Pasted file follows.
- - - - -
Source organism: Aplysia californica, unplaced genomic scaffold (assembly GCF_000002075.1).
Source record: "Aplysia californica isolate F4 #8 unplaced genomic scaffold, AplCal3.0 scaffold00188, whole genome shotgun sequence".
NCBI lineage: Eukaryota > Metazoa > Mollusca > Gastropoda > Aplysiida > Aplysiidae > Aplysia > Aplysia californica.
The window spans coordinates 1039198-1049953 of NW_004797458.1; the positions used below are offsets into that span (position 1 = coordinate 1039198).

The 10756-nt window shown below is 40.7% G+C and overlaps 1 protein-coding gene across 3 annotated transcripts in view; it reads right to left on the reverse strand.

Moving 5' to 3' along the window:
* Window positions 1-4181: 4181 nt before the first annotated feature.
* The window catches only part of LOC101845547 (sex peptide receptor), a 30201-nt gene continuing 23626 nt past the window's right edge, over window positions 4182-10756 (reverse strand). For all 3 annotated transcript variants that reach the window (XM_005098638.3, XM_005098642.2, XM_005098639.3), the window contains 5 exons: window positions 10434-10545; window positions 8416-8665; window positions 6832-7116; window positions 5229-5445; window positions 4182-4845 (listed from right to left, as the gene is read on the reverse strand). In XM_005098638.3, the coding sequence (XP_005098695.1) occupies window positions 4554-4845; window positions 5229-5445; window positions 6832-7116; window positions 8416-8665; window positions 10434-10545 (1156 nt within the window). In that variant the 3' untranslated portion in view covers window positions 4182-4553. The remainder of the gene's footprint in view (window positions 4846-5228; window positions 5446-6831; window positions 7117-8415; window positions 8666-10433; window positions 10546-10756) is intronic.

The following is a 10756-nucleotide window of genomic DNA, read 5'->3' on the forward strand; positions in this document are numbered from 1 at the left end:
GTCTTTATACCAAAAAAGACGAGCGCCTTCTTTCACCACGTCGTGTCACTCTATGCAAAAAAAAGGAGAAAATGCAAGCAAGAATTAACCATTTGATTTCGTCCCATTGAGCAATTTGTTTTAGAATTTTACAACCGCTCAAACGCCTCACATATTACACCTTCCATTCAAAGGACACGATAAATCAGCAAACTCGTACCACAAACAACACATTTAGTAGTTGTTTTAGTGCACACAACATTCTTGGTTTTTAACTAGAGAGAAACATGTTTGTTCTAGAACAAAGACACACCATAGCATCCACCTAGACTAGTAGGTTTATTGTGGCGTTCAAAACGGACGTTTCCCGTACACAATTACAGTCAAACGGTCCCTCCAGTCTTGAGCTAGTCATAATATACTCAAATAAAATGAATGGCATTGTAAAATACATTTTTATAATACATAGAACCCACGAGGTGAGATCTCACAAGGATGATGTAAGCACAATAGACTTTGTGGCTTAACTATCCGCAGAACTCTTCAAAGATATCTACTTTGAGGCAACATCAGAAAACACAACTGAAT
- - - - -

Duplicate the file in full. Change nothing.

Source organism: Aplysia californica, unplaced genomic scaffold (assembly GCF_000002075.1).
Source record: "Aplysia californica isolate F4 #8 unplaced genomic scaffold, AplCal3.0 scaffold00188, whole genome shotgun sequence".
NCBI lineage: Eukaryota > Metazoa > Mollusca > Gastropoda > Aplysiida > Aplysiidae > Aplysia > Aplysia californica.
The window spans coordinates 1039198-1049953 of NW_004797458.1; the positions used below are offsets into that span (position 1 = coordinate 1039198).

The 10756-nt window shown below is 40.7% G+C and overlaps 1 protein-coding gene across 3 annotated transcripts in view; it reads right to left on the reverse strand.

Moving 5' to 3' along the window:
* Window positions 1-4181: 4181 nt before the first annotated feature.
* The window catches only part of LOC101845547 (sex peptide receptor), a 30201-nt gene continuing 23626 nt past the window's right edge, over window positions 4182-10756 (reverse strand). For all 3 annotated transcript variants that reach the window (XM_005098638.3, XM_005098642.2, XM_005098639.3), the window contains 5 exons: window positions 10434-10545; window positions 8416-8665; window positions 6832-7116; window positions 5229-5445; window positions 4182-4845 (listed from right to left, as the gene is read on the reverse strand). In XM_005098638.3, the coding sequence (XP_005098695.1) occupies window positions 4554-4845; window positions 5229-5445; window positions 6832-7116; window positions 8416-8665; window positions 10434-10545 (1156 nt within the window). In that variant the 3' untranslated portion in view covers window positions 4182-4553. The remainder of the gene's footprint in view (window positions 4846-5228; window positions 5446-6831; window positions 7117-8415; window positions 8666-10433; window positions 10546-10756) is intronic.

The following is a 10756-nucleotide window of genomic DNA, read 5'->3' on the forward strand; positions in this document are numbered from 1 at the left end:
GTCTTTATACCAAAAAAGACGAGCGCCTTCTTTCACCACGTCGTGTCACTCTATGCAAAAAAAAGGAGAAAATGCAAGCAAGAATTAACCATTTGATTTCGTCCCATTGAGCAATTTGTTTTAGAATTTTACAACCGCTCAAACGCCTCACATATTACACCTTCCATTCAAAGGACACGATAAATCAGCAAACTCGTACCACAAACAACACATTTAGTAGTTGTTTTAGTGCACACAACATTCTTGGTTTTTAACTAGAGAGAAACATGTTTGTTCTAGAACAAAGACACACCATAGCATCCACCTAGACTAGTAGGTTTATTGTGGCGTTCAAAACGGACGTTTCCCGTACACAATTACAGTCAAACGGTCCCTCCAGTCTTGAGCTAGTCATAATATACTCAAATAAAATGAATGGCATTGTAAAATACATTTTTATAATACATAGAACCCACGAGGTGAGATCTCACAAGGATGATGTAAGCACAATAGACTTTGTGGCTTAACTATCCGCAGAACTCTTCAAAGATATCTACTTTGAGGCAACATCAGAAAACACAACTGAAT